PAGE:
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Susan McKay. Blackstaff Press. Belfast 2000. ISBN 0 85640 666 X £12.99
SUSAN McKAY, a journalist with the Dublin Sunday Tribune, has written a book that purports to be an ‘uncompromising, in-depth look at her own people – the Protestants of Northern Ireland.’ She has failed in this aim. This book is nothing of the kind. McKay wears her politically correct liberal-leftist, feminist heart on her sleeve all through the book. Those who do not measure up to her standards are subjected to her patronising comments or her withering sarcasm.
The book’s prologue examines two particularly brutal murders. Bernadette Martin was shot in the arms of her Protestant boyfriend by someone they thought was a friend – LVF member Trevor McKeown. Sixteen year-old James Morgan was beaten to death with a hammer and dumped in a pit of animal carcasses by his killers. Such actions, she admits, are not typical of the behaviour of ‘Northern Protestants’ but she tells us about them ‘because it represents the worst outcome of a type of political Protestantism’. Perhaps, but it colours the whole book with the notion that, when push comes to shove, this is the type of thing that Protestants condone.
She has met a wide range of Protestants from such diverse areas as the respectable middle class ‘gold coast’ area of North Down and socially derived North Belfast; the ‘Orange Citadel’ of Portadown and the almost Prod free zone of Derry.
McKay seems to suffer from of Guilty Prod Syndrome. She has accepted the pan-Irish national-chauvinist interpretation of Ulster history and is full of remorse for the crime of being born among the ‘oppressors’. Northern Protestants is her Act of Contrition.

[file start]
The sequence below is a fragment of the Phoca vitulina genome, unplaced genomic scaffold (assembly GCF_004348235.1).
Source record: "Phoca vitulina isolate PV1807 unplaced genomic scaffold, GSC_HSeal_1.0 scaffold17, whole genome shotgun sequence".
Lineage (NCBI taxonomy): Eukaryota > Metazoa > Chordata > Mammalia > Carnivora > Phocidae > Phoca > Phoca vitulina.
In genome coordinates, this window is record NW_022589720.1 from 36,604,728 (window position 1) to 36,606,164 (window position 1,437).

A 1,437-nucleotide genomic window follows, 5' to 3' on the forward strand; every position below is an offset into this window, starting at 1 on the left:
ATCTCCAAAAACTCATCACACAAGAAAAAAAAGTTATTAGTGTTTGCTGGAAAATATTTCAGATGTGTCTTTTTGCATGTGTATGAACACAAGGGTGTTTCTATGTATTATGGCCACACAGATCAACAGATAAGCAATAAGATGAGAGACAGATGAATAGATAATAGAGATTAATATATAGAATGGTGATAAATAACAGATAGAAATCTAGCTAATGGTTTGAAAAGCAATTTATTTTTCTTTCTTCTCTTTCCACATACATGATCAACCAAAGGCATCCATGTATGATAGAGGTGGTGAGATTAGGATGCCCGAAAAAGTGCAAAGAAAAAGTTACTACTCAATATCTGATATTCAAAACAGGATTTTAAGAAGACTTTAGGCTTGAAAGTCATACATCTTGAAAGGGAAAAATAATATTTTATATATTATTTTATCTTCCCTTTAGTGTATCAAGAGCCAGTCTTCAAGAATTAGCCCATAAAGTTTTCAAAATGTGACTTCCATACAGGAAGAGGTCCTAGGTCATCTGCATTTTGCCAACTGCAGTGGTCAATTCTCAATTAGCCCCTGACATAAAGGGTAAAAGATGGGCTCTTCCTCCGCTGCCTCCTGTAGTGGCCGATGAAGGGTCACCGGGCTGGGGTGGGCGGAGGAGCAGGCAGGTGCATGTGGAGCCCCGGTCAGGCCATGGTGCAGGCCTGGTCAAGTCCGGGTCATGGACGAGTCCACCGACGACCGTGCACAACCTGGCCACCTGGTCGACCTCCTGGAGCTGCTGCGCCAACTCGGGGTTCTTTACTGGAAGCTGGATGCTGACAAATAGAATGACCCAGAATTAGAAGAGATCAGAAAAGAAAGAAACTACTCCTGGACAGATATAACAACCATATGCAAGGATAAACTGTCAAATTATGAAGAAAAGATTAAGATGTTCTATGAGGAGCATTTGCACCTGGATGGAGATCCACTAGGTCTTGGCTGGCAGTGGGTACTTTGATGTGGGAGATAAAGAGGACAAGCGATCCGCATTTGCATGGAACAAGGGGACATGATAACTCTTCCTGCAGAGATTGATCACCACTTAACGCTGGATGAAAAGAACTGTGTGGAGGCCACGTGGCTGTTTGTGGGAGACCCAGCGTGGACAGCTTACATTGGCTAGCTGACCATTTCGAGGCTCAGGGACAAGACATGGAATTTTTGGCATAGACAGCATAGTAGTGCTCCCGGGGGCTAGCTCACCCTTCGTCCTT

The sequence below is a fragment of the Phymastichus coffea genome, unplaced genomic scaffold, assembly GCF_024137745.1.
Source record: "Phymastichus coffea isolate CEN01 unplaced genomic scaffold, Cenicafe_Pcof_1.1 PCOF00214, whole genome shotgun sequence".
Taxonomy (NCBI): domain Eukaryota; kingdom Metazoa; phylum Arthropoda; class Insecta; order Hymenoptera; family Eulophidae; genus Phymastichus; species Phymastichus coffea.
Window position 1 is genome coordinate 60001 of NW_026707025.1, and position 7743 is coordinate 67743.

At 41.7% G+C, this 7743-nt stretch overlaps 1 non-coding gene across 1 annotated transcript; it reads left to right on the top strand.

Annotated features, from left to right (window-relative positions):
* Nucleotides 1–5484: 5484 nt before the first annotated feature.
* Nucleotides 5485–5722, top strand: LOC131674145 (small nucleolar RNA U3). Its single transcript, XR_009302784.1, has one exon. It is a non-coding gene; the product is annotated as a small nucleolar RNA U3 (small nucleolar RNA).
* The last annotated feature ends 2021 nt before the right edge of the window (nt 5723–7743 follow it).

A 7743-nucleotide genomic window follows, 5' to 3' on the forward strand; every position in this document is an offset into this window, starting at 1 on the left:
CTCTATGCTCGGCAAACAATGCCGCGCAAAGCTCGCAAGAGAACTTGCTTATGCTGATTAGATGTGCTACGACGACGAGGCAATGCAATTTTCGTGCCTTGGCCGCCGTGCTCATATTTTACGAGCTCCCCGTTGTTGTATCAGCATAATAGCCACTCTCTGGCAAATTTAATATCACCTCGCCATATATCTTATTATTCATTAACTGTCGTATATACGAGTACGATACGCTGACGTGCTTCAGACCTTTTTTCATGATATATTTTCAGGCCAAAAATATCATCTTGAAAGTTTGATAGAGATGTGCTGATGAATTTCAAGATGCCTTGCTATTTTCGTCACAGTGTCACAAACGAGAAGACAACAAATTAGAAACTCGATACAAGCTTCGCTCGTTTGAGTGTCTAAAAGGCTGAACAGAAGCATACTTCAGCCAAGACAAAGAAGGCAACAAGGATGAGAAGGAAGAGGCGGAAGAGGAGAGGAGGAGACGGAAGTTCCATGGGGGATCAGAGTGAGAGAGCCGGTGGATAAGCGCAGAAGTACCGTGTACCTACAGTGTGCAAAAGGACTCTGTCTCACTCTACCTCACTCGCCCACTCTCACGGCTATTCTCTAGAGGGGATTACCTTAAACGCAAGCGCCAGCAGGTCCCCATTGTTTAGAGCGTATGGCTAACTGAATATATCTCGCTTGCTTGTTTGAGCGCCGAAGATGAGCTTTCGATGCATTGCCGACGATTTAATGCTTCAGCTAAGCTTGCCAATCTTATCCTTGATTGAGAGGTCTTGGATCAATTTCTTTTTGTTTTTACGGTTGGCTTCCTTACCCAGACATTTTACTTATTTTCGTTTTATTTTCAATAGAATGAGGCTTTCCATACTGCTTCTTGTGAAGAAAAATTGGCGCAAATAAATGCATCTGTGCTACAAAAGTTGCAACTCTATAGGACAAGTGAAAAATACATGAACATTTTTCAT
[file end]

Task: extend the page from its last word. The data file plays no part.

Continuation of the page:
Guilty Prods annoy me and Ms McKay is particularly annoying. She makes a number of untrue and unsupportable comments, for example the claim that Paisley’s DUP founded the Ulster Clubs movement (page 94) and the outrageous lie on page139 that "There are [Orange] lodges in Belfast which commemorate members of the Shankill Butchers". This latter statement comes in the middle of a sustained rant against Orangeism, which McKay makes no effort to try and understand.
I cheered the comment of the Rathcoole playwright, Gary Mitchell who had something to say about Guilty Prod Syndrome. He says he was often the only Protestant in artistic circles. "Well that is to say, a working class Protestant who isn't ashamed of his roots and isn't prepared to avoid an argument by saying Catholics are always right. We have suffered a lot from that. Niceness. People refusing to be drawn in to political talk because they don't want to be seen as bigoted. So they let people walk all over them." Nice one Gary!
For a better understanding of how ordinary Protestants think, the reader would do much better to read a selection of Michael Hall’s Island pamphlets. In these pamphlets, we are spared Ms McKay’s self-righteous condescension. Avoid this woeful book.
David KerrHome Page
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